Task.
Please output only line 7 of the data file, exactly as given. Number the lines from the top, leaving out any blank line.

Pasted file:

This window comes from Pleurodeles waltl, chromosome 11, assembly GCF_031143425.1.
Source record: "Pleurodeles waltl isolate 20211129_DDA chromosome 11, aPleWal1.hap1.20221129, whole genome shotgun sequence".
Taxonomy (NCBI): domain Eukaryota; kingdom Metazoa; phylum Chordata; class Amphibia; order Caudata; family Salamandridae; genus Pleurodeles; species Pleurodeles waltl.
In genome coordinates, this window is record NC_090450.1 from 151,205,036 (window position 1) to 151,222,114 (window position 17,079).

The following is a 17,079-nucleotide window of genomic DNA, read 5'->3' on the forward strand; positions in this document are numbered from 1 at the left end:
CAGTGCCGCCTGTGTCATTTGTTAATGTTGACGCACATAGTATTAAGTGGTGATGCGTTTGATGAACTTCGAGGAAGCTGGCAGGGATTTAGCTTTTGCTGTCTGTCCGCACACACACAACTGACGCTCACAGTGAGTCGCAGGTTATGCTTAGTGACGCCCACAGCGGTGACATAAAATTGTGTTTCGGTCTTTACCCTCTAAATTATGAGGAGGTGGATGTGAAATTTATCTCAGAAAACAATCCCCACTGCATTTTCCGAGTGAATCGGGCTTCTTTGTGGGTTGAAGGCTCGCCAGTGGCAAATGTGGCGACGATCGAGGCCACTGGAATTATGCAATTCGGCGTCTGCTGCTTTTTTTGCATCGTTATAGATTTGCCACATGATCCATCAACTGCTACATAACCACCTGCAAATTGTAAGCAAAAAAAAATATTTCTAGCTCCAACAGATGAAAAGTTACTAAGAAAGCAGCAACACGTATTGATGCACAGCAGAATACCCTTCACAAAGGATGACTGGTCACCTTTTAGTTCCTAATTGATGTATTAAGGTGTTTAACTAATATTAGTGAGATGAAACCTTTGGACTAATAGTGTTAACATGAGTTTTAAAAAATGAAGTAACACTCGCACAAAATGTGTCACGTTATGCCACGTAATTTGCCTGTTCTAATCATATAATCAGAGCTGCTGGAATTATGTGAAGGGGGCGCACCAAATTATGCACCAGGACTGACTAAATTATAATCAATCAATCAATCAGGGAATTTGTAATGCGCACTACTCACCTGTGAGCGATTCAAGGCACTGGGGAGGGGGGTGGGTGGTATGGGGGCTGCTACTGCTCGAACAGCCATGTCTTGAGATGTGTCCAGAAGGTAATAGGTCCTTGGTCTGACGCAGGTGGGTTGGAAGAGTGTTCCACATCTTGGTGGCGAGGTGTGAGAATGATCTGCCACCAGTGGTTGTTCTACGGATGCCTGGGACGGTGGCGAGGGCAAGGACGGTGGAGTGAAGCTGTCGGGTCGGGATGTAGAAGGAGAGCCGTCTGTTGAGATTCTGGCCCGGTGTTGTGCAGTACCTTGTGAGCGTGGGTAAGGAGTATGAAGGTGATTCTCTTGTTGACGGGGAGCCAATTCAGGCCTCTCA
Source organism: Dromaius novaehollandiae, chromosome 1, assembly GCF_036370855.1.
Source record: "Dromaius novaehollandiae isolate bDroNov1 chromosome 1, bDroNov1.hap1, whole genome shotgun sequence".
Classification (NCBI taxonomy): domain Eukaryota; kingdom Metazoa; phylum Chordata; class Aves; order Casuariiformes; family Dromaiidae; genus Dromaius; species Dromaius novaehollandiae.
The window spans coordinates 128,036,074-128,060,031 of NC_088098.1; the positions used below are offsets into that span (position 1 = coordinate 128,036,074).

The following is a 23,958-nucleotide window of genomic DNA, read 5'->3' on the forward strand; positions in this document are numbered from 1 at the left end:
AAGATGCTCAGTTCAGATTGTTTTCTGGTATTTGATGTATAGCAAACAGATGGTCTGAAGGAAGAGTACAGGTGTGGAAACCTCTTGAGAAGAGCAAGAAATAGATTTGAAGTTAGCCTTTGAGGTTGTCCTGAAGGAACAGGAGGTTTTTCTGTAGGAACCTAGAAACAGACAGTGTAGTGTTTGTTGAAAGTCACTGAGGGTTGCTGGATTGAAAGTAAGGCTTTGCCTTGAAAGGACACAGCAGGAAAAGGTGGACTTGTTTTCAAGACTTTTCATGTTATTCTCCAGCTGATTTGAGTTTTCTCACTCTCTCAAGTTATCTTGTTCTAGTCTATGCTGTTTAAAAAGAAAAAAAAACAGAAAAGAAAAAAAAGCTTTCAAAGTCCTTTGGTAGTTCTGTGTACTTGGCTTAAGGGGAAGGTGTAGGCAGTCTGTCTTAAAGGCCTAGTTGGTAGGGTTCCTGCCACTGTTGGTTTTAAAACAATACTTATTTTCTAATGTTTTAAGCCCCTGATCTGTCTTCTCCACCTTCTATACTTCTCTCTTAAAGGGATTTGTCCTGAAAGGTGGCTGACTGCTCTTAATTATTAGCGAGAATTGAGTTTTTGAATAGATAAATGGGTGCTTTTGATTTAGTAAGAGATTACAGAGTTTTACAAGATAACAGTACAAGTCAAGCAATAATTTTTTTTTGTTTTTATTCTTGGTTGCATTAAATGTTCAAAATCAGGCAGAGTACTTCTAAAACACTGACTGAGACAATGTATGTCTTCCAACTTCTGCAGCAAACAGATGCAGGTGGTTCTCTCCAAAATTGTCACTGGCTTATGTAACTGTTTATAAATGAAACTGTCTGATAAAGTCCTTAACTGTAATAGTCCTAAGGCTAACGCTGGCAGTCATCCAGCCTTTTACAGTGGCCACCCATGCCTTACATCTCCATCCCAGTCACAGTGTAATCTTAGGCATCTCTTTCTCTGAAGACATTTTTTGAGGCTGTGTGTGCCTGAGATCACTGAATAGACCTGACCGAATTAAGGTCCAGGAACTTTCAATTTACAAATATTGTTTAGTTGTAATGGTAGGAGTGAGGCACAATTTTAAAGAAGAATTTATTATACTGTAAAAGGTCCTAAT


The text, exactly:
Source organism: Dromaius novaehollandiae, chromosome 1, assembly GCF_036370855.1.